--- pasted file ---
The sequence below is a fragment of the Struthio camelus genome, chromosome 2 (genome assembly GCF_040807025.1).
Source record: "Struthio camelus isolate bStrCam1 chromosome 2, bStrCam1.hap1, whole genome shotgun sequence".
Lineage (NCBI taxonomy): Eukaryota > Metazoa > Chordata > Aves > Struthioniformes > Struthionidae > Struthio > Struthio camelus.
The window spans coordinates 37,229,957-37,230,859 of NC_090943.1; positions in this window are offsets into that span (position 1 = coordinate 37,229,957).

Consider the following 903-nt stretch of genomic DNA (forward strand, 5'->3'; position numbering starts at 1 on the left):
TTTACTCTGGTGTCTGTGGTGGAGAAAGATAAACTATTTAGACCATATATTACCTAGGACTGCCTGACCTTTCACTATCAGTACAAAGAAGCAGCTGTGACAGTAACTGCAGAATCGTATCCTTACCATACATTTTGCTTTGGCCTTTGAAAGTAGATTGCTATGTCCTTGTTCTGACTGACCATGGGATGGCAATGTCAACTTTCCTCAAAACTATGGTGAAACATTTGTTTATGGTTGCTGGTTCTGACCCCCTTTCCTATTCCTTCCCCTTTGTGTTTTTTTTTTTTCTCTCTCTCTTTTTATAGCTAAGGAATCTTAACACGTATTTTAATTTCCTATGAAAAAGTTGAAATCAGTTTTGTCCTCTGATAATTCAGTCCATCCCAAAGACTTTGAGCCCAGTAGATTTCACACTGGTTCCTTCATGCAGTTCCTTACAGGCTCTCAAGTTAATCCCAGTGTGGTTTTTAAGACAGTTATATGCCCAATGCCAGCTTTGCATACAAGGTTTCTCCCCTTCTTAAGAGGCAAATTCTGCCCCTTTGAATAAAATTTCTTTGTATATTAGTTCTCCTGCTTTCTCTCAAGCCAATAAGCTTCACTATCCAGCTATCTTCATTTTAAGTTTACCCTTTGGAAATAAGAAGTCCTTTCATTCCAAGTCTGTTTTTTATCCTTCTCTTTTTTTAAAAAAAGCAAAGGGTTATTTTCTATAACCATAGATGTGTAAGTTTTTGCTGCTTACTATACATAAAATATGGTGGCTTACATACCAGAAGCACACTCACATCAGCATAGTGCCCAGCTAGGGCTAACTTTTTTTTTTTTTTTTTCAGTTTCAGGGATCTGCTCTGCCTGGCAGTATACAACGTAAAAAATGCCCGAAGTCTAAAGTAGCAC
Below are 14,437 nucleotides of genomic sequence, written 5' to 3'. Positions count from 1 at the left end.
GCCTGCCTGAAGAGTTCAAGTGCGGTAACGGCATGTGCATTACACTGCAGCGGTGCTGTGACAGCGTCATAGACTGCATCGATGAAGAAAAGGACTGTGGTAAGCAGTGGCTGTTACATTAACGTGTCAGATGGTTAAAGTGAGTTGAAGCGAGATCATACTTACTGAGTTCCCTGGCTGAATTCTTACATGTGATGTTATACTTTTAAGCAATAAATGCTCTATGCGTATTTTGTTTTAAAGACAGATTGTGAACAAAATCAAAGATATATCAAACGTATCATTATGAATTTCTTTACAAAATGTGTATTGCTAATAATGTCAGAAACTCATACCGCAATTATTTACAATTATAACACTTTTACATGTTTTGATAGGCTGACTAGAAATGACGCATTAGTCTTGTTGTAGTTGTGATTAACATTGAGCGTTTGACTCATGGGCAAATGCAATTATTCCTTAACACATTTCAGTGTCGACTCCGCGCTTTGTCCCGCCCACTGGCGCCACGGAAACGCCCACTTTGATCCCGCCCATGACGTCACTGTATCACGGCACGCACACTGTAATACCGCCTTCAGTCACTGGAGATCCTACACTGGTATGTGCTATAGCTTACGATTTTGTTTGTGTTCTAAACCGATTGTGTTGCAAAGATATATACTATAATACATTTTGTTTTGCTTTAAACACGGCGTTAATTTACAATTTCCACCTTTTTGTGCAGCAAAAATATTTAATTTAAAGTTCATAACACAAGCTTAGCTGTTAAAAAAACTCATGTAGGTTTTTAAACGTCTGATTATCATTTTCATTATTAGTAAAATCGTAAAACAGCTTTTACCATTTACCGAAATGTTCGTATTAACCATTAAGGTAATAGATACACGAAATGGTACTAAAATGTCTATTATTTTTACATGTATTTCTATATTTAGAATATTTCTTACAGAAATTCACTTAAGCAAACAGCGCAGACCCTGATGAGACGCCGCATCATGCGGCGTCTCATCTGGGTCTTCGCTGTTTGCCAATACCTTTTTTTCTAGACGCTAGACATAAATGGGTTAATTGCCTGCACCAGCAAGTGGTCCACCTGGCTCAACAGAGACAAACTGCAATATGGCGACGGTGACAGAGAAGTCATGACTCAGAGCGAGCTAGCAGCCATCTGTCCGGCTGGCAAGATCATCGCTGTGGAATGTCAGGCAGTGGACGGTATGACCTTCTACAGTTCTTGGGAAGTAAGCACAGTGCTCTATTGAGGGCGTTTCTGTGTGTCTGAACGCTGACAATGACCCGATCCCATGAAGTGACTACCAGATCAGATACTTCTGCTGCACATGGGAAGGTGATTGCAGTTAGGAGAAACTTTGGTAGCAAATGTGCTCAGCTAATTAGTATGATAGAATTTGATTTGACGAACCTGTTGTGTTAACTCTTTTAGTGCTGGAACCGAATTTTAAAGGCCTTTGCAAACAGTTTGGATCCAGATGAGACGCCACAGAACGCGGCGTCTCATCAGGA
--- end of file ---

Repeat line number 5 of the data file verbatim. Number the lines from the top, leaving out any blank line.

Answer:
Consider the following 903-nt stretch of genomic DNA (forward strand, 5'->3'; position numbering starts at 1 on the left):